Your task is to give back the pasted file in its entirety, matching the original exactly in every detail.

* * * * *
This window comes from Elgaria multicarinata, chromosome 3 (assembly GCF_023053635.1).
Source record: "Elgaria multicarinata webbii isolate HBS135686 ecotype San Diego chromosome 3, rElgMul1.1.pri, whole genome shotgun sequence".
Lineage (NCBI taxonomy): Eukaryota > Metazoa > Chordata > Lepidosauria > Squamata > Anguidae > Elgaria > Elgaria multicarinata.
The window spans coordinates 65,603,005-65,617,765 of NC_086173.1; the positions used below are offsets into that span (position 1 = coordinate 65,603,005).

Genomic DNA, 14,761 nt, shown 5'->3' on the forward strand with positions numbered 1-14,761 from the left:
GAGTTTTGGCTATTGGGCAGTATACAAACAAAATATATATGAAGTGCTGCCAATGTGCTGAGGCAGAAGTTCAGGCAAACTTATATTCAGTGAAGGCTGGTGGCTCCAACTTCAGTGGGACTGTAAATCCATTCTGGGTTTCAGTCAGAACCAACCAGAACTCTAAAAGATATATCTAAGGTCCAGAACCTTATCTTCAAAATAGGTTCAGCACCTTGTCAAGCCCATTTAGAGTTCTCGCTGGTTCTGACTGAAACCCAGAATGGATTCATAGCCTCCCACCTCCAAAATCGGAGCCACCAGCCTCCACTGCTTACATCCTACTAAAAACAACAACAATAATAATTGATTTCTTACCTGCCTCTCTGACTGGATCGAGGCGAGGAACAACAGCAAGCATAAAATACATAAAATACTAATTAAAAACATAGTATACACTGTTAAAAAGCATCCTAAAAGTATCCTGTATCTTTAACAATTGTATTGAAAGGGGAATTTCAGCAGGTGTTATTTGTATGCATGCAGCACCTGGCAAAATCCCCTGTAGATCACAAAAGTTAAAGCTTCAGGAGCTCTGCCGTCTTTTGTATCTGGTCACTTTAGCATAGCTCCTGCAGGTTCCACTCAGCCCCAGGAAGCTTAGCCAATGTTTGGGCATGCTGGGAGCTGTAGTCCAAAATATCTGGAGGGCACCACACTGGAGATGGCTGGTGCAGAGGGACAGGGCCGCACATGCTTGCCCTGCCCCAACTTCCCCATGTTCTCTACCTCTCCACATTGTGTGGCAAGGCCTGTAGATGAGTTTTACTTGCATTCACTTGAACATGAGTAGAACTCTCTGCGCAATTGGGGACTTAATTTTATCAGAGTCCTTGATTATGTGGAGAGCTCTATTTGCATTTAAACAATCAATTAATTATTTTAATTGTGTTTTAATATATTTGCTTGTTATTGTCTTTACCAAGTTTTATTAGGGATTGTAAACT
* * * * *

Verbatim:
This window comes from Elgaria multicarinata, chromosome 3 (assembly GCF_023053635.1).
Source record: "Elgaria multicarinata webbii isolate HBS135686 ecotype San Diego chromosome 3, rElgMul1.1.pri, whole genome shotgun sequence".
Lineage (NCBI taxonomy): Eukaryota > Metazoa > Chordata > Lepidosauria > Squamata > Anguidae > Elgaria > Elgaria multicarinata.
The window spans coordinates 65,603,005-65,617,765 of NC_086173.1; the positions used below are offsets into that span (position 1 = coordinate 65,603,005).

Genomic DNA, 14,761 nt, shown 5'->3' on the forward strand with positions numbered 1-14,761 from the left:
GAGTTTTGGCTATTGGGCAGTATACAAACAAAATATATATGAAGTGCTGCCAATGTGCTGAGGCAGAAGTTCAGGCAAACTTATATTCAGTGAAGGCTGGTGGCTCCAACTTCAGTGGGACTGTAAATCCATTCTGGGTTTCAGTCAGAACCAACCAGAACTCTAAAAGATATATCTAAGGTCCAGAACCTTATCTTCAAAATAGGTTCAGCACCTTGTCAAGCCCATTTAGAGTTCTCGCTGGTTCTGACTGAAACCCAGAATGGATTCATAGCCTCCCACCTCCAAAATCGGAGCCACCAGCCTCCACTGCTTACATCCTACTAAAAACAACAACAATAATAATTGATTTCTTACCTGCCTCTCTGACTGGATCGAGGCGAGGAACAACAGCAAGCATAAAATACATAAAATACTAATTAAAAACATAGTATACACTGTTAAAAAGCATCCTAAAAGTATCCTGTATCTTTAACAATTGTATTGAAAGGGGAATTTCAGCAGGTGTTATTTGTATGCATGCAGCACCTGGCAAAATCCCCTGTAGATCACAAAAGTTAAAGCTTCAGGAGCTCTGCCGTCTTTTGTATCTGGTCACTTTAGCATAGCTCCTGCAGGTTCCACTCAGCCCCAGGAAGCTTAGCCAATGTTTGGGCATGCTGGGAGCTGTAGTCCAAAATATCTGGAGGGCACCACACTGGAGATGGCTGGTGCAGAGGGACAGGGCCGCACATGCTTGCCCTGCCCCAACTTCCCCATGTTCTCTACCTCTCCACATTGTGTGGCAAGGCCTGTAGATGAGTTTTACTTGCATTCACTTGAACATGAGTAGAACTCTCTGCGCAATTGGGGACTTAATTTTATCAGAGTCCTTGATTATGTGGAGAGCTCTATTTGCATTTAAACAATCAATTAATTATTTTAATTGTGTTTTAATATATTTGCTTGTTATTGTCTTTACCAAGTTTTATTAGGGATTGTAAACT